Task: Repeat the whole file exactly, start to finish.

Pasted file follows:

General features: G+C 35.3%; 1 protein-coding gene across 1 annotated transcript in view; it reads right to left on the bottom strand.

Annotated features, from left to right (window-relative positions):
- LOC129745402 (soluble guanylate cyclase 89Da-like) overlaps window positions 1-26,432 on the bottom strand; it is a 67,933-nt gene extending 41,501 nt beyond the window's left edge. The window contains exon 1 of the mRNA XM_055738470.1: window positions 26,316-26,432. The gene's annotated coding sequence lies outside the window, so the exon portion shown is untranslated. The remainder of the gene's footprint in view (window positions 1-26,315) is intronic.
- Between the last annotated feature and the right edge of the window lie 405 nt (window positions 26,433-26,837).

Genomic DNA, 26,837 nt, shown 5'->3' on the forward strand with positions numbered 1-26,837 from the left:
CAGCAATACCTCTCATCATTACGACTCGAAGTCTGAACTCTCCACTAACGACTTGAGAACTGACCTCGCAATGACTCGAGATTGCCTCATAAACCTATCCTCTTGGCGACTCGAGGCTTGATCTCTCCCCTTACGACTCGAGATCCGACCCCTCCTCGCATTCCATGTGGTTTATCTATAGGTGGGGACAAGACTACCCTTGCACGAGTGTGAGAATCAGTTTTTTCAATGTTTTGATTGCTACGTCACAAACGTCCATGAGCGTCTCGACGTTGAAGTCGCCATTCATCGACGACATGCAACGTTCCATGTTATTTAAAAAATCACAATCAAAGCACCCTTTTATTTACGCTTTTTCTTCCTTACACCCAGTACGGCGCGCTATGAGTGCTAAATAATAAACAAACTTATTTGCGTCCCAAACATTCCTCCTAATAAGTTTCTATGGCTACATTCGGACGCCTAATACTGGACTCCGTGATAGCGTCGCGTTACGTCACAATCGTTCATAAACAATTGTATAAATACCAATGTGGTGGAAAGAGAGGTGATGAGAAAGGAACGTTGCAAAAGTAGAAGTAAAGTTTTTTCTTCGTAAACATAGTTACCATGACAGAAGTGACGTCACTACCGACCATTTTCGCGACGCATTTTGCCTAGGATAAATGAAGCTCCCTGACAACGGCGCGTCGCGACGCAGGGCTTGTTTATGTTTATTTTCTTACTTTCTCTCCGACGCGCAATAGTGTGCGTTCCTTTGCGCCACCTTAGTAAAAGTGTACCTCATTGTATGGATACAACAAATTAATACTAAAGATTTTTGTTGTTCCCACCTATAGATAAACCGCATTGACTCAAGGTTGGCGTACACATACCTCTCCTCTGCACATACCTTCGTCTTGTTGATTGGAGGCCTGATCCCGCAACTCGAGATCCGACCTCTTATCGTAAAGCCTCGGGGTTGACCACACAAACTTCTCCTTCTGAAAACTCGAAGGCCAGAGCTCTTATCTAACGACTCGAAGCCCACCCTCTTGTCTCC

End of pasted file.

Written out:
General features: G+C 35.3%; 1 protein-coding gene across 1 annotated transcript in view; it reads right to left on the bottom strand.

Annotated features, from left to right (window-relative positions):
- LOC129745402 (soluble guanylate cyclase 89Da-like) overlaps window positions 1-26,432 on the bottom strand; it is a 67,933-nt gene extending 41,501 nt beyond the window's left edge. The window contains exon 1 of the mRNA XM_055738470.1: window positions 26,316-26,432. The gene's annotated coding sequence lies outside the window, so the exon portion shown is untranslated. The remainder of the gene's footprint in view (window positions 1-26,315) is intronic.
- Between the last annotated feature and the right edge of the window lie 405 nt (window positions 26,433-26,837).

Genomic DNA, 26,837 nt, shown 5'->3' on the forward strand with positions numbered 1-26,837 from the left:
CAGCAATACCTCTCATCATTACGACTCGAAGTCTGAACTCTCCACTAACGACTTGAGAACTGACCTCGCAATGACTCGAGATTGCCTCATAAACCTATCCTCTTGGCGACTCGAGGCTTGATCTCTCCCCTTACGACTCGAGATCCGACCCCTCCTCGCATTCCATGTGGTTTATCTATAGGTGGGGACAAGACTACCCTTGCACGAGTGTGAGAATCAGTTTTTTCAATGTTTTGATTGCTACGTCACAAACGTCCATGAGCGTCTCGACGTTGAAGTCGCCATTCATCGACGACATGCAACGTTCCATGTTATTTAAAAAATCACAATCAAAGCACCCTTTTATTTACGCTTTTTCTTCCTTACACCCAGTACGGCGCGCTATGAGTGCTAAATAATAAACAAACTTATTTGCGTCCCAAACATTCCTCCTAATAAGTTTCTATGGCTACATTCGGACGCCTAATACTGGACTCCGTGATAGCGTCGCGTTACGTCACAATCGTTCATAAACAATTGTATAAATACCAATGTGGTGGAAAGAGAGGTGATGAGAAAGGAACGTTGCAAAAGTAGAAGTAAAGTTTTTTCTTCGTAAACATAGTTACCATGACAGAAGTGACGTCACTACCGACCATTTTCGCGACGCATTTTGCCTAGGATAAATGAAGCTCCCTGACAACGGCGCGTCGCGACGCAGGGCTTGTTTATGTTTATTTTCTTACTTTCTCTCCGACGCGCAATAGTGTGCGTTCCTTTGCGCCACCTTAGTAAAAGTGTACCTCATTGTATGGATACAACAAATTAATACTAAAGATTTTTGTTGTTCCCACCTATAGATAAACCGCATTGACTCAAGGTTGGCGTACACATACCTCTCCTCTGCACATACCTTCGTCTTGTTGATTGGAGGCCTGATCCCGCAACTCGAGATCCGACCTCTTATCGTAAAGCCTCGGGGTTGACCACACAAACTTCTCCTTCTGAAAACTCGAAGGCCAGAGCTCTTATCTAACGACTCGAAGCCCACCCTCTTGTCTCC